Victor Borge once said that humor is the shortest distance between two people, and I must tell you, I heartily agree.
Given their options, most sane human beings would choose to do business with someone who is pleasant, courteous, warm, friendly, hospitable and dare I say, fun. Yes, of course it’s critical to be dependable, reliable, credible, responsive and intelligent, but given that, isn’t it great to also have an experience that is enjoyable?
Isn’t it always more pleasurable to do business with someone who has the ability to lighten, as well as enlighten, a situation? Now, I am not suggesting that customer service isn’t SERIOUS business – you know it is. But what I am suggesting is that when a customer can feel comfortable with a customer-caring representative of your company they will have more trust and confidence in the whole company. Often, an easy way to build that bridge of understanding is through the human sharing of the common need for joy.
When you ask people to recount some of the most pleasurable experiences of their lifetimes, they often tell of times when they were having fun. Times when they laughed together with others, shared a chuckle, were amused or lightened by the same perspective of a situation. Some even tell of work experiences where the whole team pulled together toward a common goal.
Humor is used to bond with others, to lighten the heavy load of living and often to relieve stress.
After a real rough airplane landing in Phoenix, a Flight Attendant announced over the system, “Ladies and Gentlemen, please remain in your seats until Captain Crash and the Crew have brought the aircraft to a screeching halt against the gate. And, once the tire smoke has cleared and the warning bells are silenced, we’ll open the door and you can pick your way through the wreckage to the terminal.”
I’d say that even the most frightened of the passengers on that flight got a hearty enough laugh from that announcement to at least take the edge off of the stress they were experiencing.
In our day-to-day interactions with customers and colleagues there may be many opportunities to have fun.
They can be spontaneous or elaborately planned. Either way they make the experience more enjoyable and more memorable – and isn’t that what you’re after, experiences that both your staff and your customers will remember and recount fondly?
What are you doing to smile more, laugh more, enjoy your job more? What are you doing to dee-light your customers? Are you spreading a little joy in the world? Think about it, talk about it, create a plan in your business to make it happen.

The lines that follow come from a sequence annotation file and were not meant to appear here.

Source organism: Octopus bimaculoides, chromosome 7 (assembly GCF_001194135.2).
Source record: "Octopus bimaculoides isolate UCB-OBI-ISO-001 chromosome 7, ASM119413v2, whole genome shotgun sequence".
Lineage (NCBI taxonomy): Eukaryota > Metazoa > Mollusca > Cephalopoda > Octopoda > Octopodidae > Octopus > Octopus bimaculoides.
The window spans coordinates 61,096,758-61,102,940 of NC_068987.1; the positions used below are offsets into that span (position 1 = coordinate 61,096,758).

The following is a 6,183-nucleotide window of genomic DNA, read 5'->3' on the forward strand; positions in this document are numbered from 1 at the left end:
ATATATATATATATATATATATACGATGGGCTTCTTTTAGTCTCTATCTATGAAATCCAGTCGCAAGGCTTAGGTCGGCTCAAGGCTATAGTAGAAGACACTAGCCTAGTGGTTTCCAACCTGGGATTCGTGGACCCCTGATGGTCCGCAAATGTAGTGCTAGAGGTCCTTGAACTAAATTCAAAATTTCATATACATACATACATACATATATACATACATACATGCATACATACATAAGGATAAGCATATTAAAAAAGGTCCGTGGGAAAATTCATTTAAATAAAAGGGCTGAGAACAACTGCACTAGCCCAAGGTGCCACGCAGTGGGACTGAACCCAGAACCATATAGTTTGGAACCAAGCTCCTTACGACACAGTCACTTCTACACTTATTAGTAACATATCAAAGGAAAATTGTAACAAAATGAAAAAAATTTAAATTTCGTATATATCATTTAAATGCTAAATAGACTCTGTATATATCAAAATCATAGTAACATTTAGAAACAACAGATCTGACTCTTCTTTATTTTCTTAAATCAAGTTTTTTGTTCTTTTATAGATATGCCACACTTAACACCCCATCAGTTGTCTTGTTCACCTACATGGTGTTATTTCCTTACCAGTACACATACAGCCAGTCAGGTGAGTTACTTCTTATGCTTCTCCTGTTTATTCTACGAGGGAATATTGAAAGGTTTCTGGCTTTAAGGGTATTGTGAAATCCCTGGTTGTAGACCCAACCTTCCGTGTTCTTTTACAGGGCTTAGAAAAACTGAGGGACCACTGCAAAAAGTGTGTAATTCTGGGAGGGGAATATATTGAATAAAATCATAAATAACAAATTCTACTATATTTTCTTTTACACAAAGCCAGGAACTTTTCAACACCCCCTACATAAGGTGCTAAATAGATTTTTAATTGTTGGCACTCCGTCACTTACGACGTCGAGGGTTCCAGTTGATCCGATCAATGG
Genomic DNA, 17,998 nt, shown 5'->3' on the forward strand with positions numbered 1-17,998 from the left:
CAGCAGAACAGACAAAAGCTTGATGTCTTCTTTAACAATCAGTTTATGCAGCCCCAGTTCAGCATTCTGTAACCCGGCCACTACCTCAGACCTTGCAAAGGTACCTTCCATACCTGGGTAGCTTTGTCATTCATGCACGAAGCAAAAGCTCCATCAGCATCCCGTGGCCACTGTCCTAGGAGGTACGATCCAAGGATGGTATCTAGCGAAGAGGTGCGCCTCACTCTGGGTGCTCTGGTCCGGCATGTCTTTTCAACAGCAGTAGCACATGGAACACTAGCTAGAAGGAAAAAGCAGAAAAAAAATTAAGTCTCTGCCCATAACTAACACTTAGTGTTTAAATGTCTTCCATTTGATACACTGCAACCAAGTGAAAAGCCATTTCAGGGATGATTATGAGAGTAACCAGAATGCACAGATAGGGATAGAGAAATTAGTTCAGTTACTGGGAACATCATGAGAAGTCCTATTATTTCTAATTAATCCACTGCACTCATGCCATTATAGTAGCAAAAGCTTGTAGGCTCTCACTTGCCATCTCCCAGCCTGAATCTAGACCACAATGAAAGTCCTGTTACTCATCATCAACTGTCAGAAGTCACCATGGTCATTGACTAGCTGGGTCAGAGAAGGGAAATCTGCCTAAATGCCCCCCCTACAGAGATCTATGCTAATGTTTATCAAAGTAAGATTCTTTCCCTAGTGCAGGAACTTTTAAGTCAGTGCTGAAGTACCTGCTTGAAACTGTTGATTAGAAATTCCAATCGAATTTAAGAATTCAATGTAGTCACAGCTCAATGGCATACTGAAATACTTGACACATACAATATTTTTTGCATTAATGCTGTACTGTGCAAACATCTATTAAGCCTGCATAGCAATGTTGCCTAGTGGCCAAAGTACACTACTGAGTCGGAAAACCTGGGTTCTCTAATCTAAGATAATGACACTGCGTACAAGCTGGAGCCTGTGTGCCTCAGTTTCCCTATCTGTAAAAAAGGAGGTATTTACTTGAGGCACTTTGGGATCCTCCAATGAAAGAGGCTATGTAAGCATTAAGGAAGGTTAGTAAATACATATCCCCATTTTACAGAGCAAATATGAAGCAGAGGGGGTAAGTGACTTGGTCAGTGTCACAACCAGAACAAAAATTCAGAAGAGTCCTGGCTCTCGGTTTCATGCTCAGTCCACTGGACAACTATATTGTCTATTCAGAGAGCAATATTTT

One of the big capital “Q” Questions I recommend everyone takes home from my executive meetings is “What can we do to create more positive emotions around here?” Another is “How can we create remarkable experiences worth coming back for and worth telling friends about?
Both questions stimulate thinking in your staff in a new way. I like to call that “Possibility Thinking”.
Now of course, I’d be remiss if I didn’t say that there are guidelines to sharing humor.
So here are my thoughts on that:
- Jokes that make fun of anyone’s gender, ethnicity, accent, religion, sexual preferences, etc. are never appropriate
- Joking with someone from a different culture, unless you know them or the culture well, should be avoided especially if over the phone or in email.
- Use good taste and judgment – joking should never make anyone uncomfortable
- It’s okay to poke fun at yourself – if you know the other party understands this kind of humor
- Humor should be appropriate to the situation -it’s great to break tension — if you know for sure it’s understood. Be in rapport with others and you’ll be able to sense when it’s appropriate.
It’s just good common sense make sure everyone knows those simple guidelines and once they do, make it a practice look for more things that create positive capacity at work.
Science has discovered that high performing teams have a positivity to negative ratio of 5:1.
That’s five times more of the “good stuff” – affirmation, praise, acknowledgement, joy, fun, happiness than the “negative stuff”. (3:1 is the Tipping point ) I’ll let teacher and author Barbara Frederickson explain it in a short video (on sidebar or click link) which you can watch (8 minutes) after reading this.
Add to that the good news that optimists live 8-9 years longer than pessimists and the experience of positive emotions builds resilience, strengthens the immune system, opens the mind to think more broadly and makes you healthier – what’s not to like about creating more JOY?
Oh yeah.. happy companies have higher sales, profit and better customer loyalty too!
There’s a tremendous value to happiness as work
As my friends at the fun, friendly New Pig Corp would say, “Have a swine day!”